• We Are All Atom Now

    Back in February I wrote about Atom. At the time, I felt Atom showed promise, but was still a bit lacking. After Github announced that Atom is now completely open source in May, I decided to take another look. Most of what I use every day for development is open source, especially the tools with which I make my living: Linux, zsh, Ruby, Rails, etc that I find the idea of my editor being open source very appealing.

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  • World Cup Player Age, Unix Style

    I love watching the World Cup: It’s more soccer than you could hope for, mixed with national rivalries. What could be better. Now that I am older than most of the players, it dawned on me the intense pressure that they are under, to perform for their country and a question came to me: Just how old are this kids? Let’s find out.

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  • Ruby Implicit `to_proc`

    Ruby’s blocks are one of the language features I like the most. The make iterating on collections extremely easy.

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  • Book Review: The Agile Culture - Pixton, Gibson & Nickolaisen

    Pollyanna Pixton, Paul Gibson and Niel Nickolaisen write a concise and practical book on how to foster an Agile culture inside your company. It is geared towards those responsible for leading teams of software developers and other IT professionals, although most of the material is applicable to any leader.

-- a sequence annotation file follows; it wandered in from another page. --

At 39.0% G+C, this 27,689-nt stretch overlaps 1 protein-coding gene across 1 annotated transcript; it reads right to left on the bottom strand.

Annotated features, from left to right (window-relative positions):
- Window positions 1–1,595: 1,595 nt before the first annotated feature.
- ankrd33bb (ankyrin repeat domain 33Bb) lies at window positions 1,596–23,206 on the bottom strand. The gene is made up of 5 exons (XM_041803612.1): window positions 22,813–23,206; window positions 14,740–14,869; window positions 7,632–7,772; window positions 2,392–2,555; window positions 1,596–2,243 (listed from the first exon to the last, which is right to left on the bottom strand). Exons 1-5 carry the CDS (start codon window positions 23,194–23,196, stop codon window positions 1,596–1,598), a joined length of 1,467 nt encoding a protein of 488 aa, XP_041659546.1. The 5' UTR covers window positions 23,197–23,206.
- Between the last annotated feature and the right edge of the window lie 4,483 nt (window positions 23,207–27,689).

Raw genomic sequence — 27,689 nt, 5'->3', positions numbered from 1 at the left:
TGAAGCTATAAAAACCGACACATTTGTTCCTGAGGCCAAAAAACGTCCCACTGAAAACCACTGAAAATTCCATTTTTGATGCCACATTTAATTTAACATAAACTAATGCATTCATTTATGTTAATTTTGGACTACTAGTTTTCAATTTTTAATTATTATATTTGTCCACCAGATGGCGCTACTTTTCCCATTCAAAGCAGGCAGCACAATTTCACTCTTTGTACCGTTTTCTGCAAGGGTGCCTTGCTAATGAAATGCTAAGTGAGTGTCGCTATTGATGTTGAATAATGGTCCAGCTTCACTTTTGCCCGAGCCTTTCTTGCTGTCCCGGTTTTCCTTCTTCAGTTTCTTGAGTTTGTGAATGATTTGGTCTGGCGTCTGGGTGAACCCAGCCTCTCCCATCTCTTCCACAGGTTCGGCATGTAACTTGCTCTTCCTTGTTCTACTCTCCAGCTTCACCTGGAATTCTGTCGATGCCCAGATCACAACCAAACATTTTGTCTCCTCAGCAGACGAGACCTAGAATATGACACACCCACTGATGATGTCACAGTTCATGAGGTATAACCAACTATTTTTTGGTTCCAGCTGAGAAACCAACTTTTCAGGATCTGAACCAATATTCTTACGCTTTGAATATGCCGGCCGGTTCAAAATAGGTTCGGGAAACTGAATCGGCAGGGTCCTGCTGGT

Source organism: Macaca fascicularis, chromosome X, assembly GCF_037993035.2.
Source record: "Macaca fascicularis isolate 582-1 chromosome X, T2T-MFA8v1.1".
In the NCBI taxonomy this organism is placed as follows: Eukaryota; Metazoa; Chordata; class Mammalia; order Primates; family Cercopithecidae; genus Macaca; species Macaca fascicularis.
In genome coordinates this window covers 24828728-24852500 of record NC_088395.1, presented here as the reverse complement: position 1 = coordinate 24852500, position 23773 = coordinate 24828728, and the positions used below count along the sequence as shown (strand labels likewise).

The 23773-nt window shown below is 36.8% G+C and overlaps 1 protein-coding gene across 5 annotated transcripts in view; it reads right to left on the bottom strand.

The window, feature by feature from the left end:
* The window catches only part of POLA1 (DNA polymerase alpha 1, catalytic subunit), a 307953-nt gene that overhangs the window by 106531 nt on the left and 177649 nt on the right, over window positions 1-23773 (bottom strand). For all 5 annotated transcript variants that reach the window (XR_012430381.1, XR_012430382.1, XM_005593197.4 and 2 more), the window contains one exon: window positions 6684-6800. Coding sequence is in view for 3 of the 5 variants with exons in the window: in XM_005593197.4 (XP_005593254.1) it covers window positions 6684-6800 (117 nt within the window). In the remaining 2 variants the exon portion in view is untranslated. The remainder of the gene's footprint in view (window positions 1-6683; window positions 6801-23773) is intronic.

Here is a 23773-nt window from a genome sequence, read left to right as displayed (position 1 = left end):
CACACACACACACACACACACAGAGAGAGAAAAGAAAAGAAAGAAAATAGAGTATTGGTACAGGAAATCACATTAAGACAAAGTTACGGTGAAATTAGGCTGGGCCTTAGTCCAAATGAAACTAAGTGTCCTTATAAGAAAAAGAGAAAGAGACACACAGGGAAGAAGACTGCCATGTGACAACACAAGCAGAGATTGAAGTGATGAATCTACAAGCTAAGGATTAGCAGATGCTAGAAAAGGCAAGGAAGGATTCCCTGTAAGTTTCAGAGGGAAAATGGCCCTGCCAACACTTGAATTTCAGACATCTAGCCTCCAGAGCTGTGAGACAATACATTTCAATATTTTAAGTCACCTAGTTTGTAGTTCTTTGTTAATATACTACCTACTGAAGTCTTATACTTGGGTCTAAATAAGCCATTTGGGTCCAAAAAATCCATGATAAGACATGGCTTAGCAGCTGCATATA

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  • The REPL: Issue 2

    The Little Mocker

    Uncle Bob writes about mocks, stubs, doubles, spies, etc. He explains the differences between them, how and when to use them. The examples are in Java, but are easily followed even with vague familiarity with the languge.

    Back To Basics: Regular Expressions

    The fellows at thoughbot give a great primer on regular expressions in ruby. The examples are easy to follow and yet manage to explain a lot of more advanced concepts like capture groups, expression modifiers and lookarounds.

    Goto Fail, Heartbleed, and Unit Testing Culture

    Back when Apple’s Goto Fail bug was news, my reaction to this was: How did the introduction of this bug pass the tests. At the time I thought about writing a test suite around it and running it with and without the duplicated line that causes the bug to demonstrate how test catch regression mistakes. I never got around to it, mainly because of my lack of familiarity with the language. Martin Fowler has written a lengthy and thoughtful post that expressess the feeling much better than I would have. It gives the same treatment to the [Heartbleed Bug] and explains why testing is so important in softare development.

    I am lucky to work mainly in ruby, a community that is very test-oriented, even after the recent hoopla.

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